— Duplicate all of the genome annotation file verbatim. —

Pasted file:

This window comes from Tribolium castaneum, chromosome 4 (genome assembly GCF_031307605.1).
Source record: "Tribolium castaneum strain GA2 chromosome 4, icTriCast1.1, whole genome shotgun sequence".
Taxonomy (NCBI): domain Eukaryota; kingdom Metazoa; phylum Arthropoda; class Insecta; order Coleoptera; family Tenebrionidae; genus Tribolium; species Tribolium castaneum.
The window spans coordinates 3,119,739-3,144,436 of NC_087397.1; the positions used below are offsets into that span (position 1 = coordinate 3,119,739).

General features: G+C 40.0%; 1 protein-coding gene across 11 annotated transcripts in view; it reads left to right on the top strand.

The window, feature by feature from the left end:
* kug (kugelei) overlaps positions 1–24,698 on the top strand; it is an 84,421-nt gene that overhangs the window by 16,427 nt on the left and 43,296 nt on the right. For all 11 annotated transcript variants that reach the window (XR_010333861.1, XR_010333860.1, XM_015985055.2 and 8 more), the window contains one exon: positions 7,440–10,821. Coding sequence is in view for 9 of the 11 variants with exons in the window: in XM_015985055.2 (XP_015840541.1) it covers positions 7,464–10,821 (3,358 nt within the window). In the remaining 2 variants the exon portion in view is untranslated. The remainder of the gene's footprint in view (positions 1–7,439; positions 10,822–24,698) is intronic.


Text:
This window comes from Tribolium castaneum, chromosome 4 (genome assembly GCF_031307605.1).
Source record: "Tribolium castaneum strain GA2 chromosome 4, icTriCast1.1, whole genome shotgun sequence".
Taxonomy (NCBI): domain Eukaryota; kingdom Metazoa; phylum Arthropoda; class Insecta; order Coleoptera; family Tenebrionidae; genus Tribolium; species Tribolium castaneum.
The window spans coordinates 3,119,739-3,144,436 of NC_087397.1; the positions used below are offsets into that span (position 1 = coordinate 3,119,739).

General features: G+C 40.0%; 1 protein-coding gene across 11 annotated transcripts in view; it reads left to right on the top strand.

The window, feature by feature from the left end:
* kug (kugelei) overlaps positions 1–24,698 on the top strand; it is an 84,421-nt gene that overhangs the window by 16,427 nt on the left and 43,296 nt on the right. For all 11 annotated transcript variants that reach the window (XR_010333861.1, XR_010333860.1, XM_015985055.2 and 8 more), the window contains one exon: positions 7,440–10,821. Coding sequence is in view for 9 of the 11 variants with exons in the window: in XM_015985055.2 (XP_015840541.1) it covers positions 7,464–10,821 (3,358 nt within the window). In the remaining 2 variants the exon portion in view is untranslated. The remainder of the gene's footprint in view (positions 1–7,439; positions 10,822–24,698) is intronic.